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RE: a curious contradiction regarding RT



        On Jan. 17, 1997, Terry Jones wrote:

>Leahy's communication re turbinates in nodosaurs is both misleading and
>irresponsible.

        I strongly disagree with Terry's characterization of my posting
as "misleading" and "irresponsible".  Terry made a statement on this list
which contradicted information given to me by another one of his co-authors
of the _Science_ paper.  I noted what the discrepancy was, and asked list
members if anyone could shed light on this discrepancy.  It's never
"misleading" or "irresponsible" to attempt to find out where the truth 
lies...

>In order to be most useful for our study, dino skulls had to be preserved
>three dimensionally with minimum bilateral distortion.  Leitch's nodosaur
>skull does not meet these criteria.

        This answers the nodosaur question I asked in my original comment.
Unfortunately, Terry still does not address the discrepancy regarding the
fulmar data.

>Leahy also misleads readers by stating that the nodosaur skull shows
>evidence of "turbinates," thus leaving the impression that it showed
>evidence of RTs. It does not.
        
        Terry's making accusations that have no basis in reality.  My use
of the term "turbinate" was an attempt _not_ to mislead readers.  Because
the turbinate in the nodosaur has not (to the best of my knowledge) been
published, I did not know whether the turbinate was respiratory or 
olfactory.  To say the turbinate was either, in the absence of additional
information, _would_ have been "misleading" and "irresponsible".

>We resent Leahy's implication that somehow we intentionally left 
>specimens out of our study that might have been at variance with our
>conclusions.

        Again, Terry's misinterpreting my comment.  Nowhere did I imply this.
However, their conclusions would be strengthened if they _did_ use taxa
which _might_ be at variance with their conclusions (such as 
Procellariiformes, kiwis, hornbills, monotremes, chameleons and whales)
and they still found the same results.

>leahy's comments re narrow nasal structure in fulmars only serves to 
>further mislead readers.

        I don't see how mentioning anatomical facts misleads anyone.
My comment re fulmars was...
        "Fulmars are a member of the avian order Procellariiformes, a 
group characterized by very narrow, tubelike nasal cavities.  Despite this,
fulmars, like other Procellariiformes, have RT".
        There's nothing "misleading" about this statement. It's all true.
Go read Bang (1966).

>The tubular portion of the procellariiform (e.g., fulmar and other tube-
>nosed birds) nasal passage (to which Leahy refers) corresponds to the 
>nostril and vestibular region--an area which doesn't house the main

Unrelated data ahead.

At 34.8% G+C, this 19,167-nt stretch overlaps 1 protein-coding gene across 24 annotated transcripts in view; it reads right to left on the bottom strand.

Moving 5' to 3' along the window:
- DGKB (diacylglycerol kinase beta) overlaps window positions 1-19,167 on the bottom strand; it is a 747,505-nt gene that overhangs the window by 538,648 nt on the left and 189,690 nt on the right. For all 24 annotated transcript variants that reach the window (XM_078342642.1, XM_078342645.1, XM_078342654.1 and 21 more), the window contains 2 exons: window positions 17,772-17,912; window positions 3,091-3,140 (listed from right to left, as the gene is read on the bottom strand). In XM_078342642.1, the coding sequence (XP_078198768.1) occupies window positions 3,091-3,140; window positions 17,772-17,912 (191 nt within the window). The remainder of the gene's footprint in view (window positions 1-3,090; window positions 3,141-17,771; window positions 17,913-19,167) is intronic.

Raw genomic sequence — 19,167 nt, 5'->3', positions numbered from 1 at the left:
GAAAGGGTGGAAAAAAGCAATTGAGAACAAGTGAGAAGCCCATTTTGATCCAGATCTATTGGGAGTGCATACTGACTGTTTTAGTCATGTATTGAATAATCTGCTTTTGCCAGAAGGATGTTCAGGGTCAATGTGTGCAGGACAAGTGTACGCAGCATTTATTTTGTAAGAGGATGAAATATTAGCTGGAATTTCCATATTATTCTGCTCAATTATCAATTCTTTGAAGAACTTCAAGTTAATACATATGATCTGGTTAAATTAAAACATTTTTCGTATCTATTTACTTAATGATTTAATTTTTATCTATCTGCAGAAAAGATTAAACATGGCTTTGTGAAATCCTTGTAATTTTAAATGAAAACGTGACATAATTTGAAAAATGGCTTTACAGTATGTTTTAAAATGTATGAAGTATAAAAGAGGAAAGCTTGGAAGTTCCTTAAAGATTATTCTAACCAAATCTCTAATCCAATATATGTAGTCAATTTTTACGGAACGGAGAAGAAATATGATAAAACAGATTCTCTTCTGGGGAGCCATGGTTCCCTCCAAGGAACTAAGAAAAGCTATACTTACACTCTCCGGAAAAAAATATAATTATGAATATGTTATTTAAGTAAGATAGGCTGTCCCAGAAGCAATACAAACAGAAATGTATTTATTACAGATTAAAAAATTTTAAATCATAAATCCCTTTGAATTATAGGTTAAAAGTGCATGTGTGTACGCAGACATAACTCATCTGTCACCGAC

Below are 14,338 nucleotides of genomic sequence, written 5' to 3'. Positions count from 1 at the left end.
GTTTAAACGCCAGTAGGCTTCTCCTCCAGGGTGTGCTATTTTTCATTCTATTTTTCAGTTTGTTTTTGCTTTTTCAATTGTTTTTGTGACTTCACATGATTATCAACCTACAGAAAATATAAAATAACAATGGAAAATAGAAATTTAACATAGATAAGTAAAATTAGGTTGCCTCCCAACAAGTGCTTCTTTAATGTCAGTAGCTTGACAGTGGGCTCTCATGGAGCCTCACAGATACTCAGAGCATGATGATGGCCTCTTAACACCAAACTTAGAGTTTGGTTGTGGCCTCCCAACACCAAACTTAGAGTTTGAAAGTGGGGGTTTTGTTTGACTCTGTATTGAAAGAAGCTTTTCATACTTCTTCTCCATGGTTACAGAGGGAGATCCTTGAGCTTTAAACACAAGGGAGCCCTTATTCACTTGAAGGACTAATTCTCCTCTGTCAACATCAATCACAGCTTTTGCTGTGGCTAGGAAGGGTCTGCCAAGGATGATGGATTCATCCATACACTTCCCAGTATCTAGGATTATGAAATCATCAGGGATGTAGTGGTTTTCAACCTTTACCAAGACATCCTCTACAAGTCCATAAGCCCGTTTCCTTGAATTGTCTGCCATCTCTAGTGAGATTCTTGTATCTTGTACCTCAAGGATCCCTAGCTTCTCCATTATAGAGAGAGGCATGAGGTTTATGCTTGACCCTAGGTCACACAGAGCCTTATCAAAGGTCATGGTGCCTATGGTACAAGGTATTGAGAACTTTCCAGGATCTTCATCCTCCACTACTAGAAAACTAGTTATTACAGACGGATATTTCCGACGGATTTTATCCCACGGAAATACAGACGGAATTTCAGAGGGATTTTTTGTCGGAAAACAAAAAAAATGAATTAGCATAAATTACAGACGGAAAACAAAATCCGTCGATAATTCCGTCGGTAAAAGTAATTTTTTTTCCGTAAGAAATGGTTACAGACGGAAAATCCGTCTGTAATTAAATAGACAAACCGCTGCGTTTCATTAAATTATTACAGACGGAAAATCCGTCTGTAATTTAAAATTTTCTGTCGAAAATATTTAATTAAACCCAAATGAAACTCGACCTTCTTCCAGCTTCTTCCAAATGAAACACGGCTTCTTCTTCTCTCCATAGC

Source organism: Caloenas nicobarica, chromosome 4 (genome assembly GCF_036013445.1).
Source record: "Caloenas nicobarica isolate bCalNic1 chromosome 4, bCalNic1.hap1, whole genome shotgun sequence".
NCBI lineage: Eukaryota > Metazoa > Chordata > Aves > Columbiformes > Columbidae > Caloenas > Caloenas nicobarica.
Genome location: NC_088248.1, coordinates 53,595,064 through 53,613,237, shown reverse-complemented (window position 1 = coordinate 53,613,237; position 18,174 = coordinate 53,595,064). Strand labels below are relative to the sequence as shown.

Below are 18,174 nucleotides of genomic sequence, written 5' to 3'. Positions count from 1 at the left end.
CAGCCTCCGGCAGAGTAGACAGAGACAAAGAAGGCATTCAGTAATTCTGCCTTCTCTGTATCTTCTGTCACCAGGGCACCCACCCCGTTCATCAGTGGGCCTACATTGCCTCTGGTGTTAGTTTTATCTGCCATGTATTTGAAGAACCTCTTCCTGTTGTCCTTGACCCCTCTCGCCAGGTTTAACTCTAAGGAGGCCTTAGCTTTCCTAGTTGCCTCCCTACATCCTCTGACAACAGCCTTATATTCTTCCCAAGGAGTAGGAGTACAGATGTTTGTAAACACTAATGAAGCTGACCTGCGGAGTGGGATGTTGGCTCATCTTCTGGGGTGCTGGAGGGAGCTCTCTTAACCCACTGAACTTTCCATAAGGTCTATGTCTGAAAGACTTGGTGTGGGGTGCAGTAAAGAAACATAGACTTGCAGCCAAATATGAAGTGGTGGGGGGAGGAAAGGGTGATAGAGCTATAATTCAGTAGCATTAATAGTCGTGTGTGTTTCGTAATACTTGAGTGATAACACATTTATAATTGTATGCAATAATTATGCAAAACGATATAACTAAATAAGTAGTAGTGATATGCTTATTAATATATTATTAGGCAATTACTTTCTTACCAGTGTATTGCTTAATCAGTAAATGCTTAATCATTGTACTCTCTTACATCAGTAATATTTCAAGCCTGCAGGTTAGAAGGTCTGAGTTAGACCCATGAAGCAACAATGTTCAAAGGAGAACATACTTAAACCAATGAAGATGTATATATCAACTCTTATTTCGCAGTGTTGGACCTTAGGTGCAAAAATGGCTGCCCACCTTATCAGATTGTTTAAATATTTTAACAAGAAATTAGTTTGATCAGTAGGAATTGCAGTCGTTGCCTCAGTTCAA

>RTs and, therefore, has no particular reason to have undergone expansion.

        Not entirely true.  In some birds, such as gulls, cassowaries and
rheas, the main RT does extend into the vestibular region (see Bang, 1971
Bang, 1961 and Technau, 1936).  In addition, the vestibular region _does_
house a separate set of RT, a point conceded in the _Science_ paper...
        "Birds generally possess an additional, anterior set of respiratory
turbinates located within the rostral vestibular region" (p. 1206).
        Elsewhere in the Science paper...
"Expansion of the nasal cavity is is necessary to accommodate the presence
of respiratory turbinates, as well as to facilitate increased lung 
ventilation rates in endotherms".
        If expansion of the nasal cavity is needed to accommodate RTs, and
to facilitate increased ventilation, such expansion should be the case
for _all_ sections of the nasal cavity that house RTs. After all, air 
must flow through the vestibular region in order to reach the main nasal
cavity!  The tubelike vestibules of Procellariiformes and kiwis are 
inconsistent with the idea that large nasal cavity cross sectional areas
are needed to support endotherm respiratory needs.  It's also illogical
and inconsistent to argue the tubelike nasal cavities of some dinosaurs
were to small to house RT, when the tubelike nasal cavities of kiwis and
Procellariiformes _do_ house RT.  In addition, RTs can markedly increase
airflow resistance (Moulton, 1967), so it seems self-defeating to reduce
airflow resistance by enlarging the nasal cavity. only to increase 
airflow resistance again by plugging up the nasal cavity with RT.

REFERENCES
        Bang, B. G. (1966) The olfactory apparatus of tubenosed birds
(Procellariiformes).  Acta Anatomica, 65, 391-415.
        Bang, B. G. (1961).  The surface pattern of the nasal mucosa and
its relation to mucous flow-a study of chicken and herring gull mucosae.
Journal of Morphology, 109, 57-72.
        Bang, B. G. (1971).  Functional anatomy of the olfactory system in
23 orders of birds. Acta Anatomica (supplementum 58), 79, 1-74.
        Moulton, D. G. (1967).  Olfaction in mammals.  American Zoologist,
7, 421-429.
        Technau, G. (1936).  Die nasendruse der vogel. Journal dur
Ornithologie, 511-617.

Guy Leahy
Dept. of PEHR
Western Washington University
Bellingham, WA 98225
n9435712@henson.cc.wwu.edu